As Christ ascends to heaven, several witnesses shade their eyes from the blinding view overhead. According to Tissot, the Ascension completes the “original idea of Creation,” which was “redemption through Christ”; now humanity, too, is permitted to share in divine glory. “The cloud which ‘received Christ from sight’ is like the curtain which falls at the close of a drama,” he comments.
In the foreground of the image, Christ’s two footprints remain pressed into the earth as proof of his presence on earth—and in heaven.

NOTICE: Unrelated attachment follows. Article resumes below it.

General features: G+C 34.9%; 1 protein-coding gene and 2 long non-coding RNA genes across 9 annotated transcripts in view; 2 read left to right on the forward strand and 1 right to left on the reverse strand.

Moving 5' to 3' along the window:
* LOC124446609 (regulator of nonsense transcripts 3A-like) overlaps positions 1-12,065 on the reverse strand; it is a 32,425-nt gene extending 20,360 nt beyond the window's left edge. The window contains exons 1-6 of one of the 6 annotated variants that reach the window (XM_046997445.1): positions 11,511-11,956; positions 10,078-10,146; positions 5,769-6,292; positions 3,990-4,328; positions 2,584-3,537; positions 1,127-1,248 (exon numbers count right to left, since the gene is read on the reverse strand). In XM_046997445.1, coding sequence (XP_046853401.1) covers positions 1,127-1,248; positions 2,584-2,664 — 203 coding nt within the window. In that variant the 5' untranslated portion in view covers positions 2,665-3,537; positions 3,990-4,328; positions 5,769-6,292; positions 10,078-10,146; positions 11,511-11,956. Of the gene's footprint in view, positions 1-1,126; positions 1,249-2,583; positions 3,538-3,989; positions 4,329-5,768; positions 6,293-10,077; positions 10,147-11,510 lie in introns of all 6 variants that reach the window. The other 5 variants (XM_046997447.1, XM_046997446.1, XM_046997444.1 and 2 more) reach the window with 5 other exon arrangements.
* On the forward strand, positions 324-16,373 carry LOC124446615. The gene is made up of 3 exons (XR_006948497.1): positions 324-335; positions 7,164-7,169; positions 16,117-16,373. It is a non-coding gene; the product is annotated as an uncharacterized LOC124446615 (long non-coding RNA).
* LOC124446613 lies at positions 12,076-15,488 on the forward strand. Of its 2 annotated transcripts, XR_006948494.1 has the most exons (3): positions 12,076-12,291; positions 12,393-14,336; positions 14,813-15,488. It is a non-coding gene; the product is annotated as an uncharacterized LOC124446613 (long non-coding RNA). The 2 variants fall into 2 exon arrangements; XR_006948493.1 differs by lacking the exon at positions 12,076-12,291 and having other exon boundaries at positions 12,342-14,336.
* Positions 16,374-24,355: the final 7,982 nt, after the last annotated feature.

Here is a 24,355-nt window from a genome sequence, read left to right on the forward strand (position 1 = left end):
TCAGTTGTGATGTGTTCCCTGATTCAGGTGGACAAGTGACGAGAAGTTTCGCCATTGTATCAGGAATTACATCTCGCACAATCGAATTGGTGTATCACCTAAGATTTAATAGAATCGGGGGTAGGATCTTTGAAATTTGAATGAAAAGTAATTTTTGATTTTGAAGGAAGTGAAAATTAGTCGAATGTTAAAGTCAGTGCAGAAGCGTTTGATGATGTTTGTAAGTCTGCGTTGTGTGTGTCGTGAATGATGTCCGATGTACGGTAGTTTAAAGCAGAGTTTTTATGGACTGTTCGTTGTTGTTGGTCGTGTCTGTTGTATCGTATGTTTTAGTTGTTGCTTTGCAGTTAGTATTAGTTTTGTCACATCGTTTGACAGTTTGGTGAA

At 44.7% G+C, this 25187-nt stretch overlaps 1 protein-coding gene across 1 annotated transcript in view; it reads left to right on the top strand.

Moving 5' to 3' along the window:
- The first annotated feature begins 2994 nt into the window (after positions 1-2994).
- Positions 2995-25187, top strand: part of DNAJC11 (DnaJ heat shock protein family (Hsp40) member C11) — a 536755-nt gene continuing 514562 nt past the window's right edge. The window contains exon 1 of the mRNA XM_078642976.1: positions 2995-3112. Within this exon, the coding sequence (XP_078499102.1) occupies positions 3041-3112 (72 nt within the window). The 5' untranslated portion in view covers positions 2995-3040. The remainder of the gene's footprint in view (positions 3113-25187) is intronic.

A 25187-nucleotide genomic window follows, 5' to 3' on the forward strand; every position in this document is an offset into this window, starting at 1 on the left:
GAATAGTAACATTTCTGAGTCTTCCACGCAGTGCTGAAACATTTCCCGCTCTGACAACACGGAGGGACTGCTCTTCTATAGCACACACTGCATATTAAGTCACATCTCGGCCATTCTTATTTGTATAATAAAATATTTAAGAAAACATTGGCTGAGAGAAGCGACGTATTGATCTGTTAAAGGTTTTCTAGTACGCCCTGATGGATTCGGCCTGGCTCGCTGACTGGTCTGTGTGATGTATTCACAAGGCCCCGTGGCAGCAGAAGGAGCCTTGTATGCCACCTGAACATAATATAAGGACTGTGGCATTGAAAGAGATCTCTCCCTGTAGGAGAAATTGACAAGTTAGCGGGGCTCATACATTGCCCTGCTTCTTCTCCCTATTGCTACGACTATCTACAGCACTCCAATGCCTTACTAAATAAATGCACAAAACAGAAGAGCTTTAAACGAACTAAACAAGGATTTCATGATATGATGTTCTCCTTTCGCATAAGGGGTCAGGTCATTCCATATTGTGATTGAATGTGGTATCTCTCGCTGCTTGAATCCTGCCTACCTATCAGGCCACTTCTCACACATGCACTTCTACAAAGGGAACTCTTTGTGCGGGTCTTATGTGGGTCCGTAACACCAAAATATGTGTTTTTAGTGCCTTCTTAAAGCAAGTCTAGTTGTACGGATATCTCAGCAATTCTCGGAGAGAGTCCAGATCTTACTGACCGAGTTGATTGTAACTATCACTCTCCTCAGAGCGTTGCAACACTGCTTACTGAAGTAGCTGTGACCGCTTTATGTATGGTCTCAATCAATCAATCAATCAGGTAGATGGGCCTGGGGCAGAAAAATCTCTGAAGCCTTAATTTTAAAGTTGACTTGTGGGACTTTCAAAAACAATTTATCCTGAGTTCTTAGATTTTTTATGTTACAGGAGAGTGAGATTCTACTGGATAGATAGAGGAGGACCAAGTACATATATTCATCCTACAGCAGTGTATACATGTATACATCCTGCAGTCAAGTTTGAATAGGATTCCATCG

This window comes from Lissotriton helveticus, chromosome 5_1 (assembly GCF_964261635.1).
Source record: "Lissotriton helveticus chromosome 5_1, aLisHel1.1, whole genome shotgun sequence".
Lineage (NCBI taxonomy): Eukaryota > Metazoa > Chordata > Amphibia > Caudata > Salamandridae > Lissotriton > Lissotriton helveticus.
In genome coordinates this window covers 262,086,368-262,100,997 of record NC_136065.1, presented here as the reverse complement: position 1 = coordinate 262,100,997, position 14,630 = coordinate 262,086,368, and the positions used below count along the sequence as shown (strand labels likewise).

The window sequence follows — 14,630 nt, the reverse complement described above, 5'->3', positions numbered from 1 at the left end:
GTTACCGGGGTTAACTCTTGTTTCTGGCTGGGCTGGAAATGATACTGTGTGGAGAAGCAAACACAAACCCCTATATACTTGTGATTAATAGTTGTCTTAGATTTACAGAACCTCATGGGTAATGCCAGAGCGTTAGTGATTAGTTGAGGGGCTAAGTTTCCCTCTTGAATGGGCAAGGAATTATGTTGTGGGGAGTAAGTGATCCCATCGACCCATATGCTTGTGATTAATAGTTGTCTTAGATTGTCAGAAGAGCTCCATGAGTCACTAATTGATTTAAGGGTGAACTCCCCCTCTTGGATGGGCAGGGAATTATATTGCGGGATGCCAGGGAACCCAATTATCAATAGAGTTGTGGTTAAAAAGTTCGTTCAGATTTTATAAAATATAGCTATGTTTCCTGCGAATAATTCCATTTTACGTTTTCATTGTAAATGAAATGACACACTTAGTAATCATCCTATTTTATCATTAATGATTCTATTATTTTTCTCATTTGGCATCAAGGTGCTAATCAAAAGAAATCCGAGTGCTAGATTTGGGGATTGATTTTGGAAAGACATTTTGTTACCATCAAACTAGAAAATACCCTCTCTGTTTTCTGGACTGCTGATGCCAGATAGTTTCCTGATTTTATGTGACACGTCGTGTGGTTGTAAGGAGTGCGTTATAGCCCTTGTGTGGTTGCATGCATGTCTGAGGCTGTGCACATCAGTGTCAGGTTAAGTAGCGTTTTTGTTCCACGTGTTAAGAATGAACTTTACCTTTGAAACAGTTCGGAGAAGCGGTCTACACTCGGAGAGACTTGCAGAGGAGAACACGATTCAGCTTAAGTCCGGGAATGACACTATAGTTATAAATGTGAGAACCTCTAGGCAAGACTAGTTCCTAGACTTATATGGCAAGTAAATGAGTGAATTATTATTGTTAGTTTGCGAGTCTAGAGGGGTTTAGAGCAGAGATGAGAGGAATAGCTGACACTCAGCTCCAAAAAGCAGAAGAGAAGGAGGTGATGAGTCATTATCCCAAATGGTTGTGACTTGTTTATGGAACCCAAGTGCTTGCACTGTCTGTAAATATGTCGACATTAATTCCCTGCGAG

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James Tissot (French, 1836-1902). The Ascension (L'Ascension), 1886-1894. Opaque watercolor over graphite on gray wove paper, Image: 9 7/8 x 5 13/16 in. (25.1 x 14.8 cm). Brooklyn Museum, Purchased by public subscription, 00.159.348
Purchased by public subscription
Image: 9 7/8 x 5 13/16 in. (25.1 x 14.8 cm); Sheet: 9 7/8 x 5 13/16 in. (25.1 x 14.8 cm)